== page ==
Many radical nationalist governments in the Third World continued to press for reforms in the governance of the world economy, challenging the new forms of economic colonialism that followed independence. In the Soviet bloc, the Prague Spring and the first stirrings of the Polish workers' movement threatened the bureaucrats' highly centralised power. And in the West, not only had new social movements challenged the elites on issues of gender, race and the environment, but workers were also advancing new claims to workplace democracy and economic security that seriously threatened the power of big business and high finance.
The neoliberal counter-revolution was the concerted response. For more than thirty years, the ideologists of neoliberalism, with economists to the fore, have worked assiduously to construct and maintain a new common-sense about the economy based on the old liberal mantra: property rights, individualism and the residual state. By the time neoliberalism's sequence of localised crises that began in Britain on Black Wednesday in 1992 culminated in the global credit crunch of 2007, this work of construction was very largely complete.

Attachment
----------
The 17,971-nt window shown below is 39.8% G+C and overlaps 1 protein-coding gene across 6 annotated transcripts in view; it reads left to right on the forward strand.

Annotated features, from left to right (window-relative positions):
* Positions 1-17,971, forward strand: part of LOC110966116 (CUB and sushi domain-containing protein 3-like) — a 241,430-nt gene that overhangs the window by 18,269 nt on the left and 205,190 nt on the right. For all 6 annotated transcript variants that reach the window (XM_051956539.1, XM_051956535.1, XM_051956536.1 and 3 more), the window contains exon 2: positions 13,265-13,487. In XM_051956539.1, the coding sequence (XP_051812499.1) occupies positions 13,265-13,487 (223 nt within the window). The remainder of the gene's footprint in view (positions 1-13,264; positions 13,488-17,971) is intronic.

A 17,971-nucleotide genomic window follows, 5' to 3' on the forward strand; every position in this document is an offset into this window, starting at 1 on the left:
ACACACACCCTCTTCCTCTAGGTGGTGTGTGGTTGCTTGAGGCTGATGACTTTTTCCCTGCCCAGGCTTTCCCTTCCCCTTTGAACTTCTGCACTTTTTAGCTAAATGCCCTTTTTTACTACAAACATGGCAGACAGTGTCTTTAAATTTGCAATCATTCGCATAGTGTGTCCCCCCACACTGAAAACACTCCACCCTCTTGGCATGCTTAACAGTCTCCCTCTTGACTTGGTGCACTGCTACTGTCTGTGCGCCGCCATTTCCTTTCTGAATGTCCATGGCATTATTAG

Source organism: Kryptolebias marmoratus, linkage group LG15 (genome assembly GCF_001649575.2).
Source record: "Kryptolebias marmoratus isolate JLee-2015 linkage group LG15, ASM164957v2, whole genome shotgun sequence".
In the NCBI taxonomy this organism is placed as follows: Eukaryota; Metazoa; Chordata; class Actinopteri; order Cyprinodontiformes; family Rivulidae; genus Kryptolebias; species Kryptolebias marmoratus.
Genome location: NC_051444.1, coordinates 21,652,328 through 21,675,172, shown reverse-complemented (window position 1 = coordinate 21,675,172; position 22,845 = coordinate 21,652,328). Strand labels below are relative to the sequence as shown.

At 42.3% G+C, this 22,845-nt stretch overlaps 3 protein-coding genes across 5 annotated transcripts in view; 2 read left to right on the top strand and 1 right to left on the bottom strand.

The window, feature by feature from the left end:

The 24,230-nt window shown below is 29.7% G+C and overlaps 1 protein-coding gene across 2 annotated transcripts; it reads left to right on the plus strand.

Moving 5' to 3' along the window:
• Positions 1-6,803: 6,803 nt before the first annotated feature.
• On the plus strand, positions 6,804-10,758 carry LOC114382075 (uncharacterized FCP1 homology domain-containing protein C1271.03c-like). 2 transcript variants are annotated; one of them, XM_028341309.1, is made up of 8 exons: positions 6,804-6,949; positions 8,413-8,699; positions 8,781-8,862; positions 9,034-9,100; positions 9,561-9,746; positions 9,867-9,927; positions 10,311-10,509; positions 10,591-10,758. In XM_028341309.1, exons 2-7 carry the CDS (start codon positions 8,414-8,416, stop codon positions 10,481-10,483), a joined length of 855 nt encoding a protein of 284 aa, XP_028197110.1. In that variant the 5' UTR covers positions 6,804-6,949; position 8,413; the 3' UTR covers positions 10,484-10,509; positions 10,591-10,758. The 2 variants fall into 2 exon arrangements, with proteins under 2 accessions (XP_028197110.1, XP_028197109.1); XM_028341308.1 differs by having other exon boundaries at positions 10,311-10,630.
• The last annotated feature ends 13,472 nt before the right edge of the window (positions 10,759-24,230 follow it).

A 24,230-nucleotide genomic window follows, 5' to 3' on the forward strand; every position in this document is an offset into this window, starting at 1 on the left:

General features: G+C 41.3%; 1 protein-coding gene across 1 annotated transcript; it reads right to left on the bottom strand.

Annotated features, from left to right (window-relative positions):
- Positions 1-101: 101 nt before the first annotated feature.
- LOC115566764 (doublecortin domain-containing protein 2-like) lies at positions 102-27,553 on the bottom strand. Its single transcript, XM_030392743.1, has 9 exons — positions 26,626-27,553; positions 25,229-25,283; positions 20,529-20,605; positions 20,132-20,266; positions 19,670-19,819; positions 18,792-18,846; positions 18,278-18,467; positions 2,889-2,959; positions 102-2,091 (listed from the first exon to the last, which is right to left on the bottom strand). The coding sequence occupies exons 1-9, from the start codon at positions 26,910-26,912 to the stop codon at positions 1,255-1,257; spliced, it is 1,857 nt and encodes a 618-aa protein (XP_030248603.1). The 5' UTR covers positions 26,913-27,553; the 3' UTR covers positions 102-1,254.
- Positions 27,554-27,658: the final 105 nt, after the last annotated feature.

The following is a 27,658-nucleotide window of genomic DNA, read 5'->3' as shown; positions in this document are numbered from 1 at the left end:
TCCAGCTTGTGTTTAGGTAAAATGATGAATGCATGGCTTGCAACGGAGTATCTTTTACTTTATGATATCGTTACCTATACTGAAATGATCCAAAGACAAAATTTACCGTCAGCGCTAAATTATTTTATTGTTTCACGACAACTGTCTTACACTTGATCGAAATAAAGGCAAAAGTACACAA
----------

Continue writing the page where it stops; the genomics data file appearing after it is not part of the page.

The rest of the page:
Faced in September 2008 by an imminent total meltdown of global finance, the business and financial élites had no choice but to sanction a massive and collective rescue programme by the governments of the leading economies. There followed a period during which neoliberalism appeared to be in disarray, and in both academia and the media, alternative voices could once again be heard.
But within about six months, the neoliberals had regrouped. In Britain, as the debate over Darling's 2009 Budget already showed, their ownership of the economic common sense allowed them to steadily shift the focus of debate from exacting retribution and repayment from the banks, to blaming governments for assuming the vast fiscal deficits that have kept capitalism afloat. Meanwhile, those who have spoken up for real alternatives – for Green New Deals, for radical reform of the banks, for a new international financial architecture – have been pushed back to the margins of public attention. All that matters now, apparently, is to make sure that the state is cut back.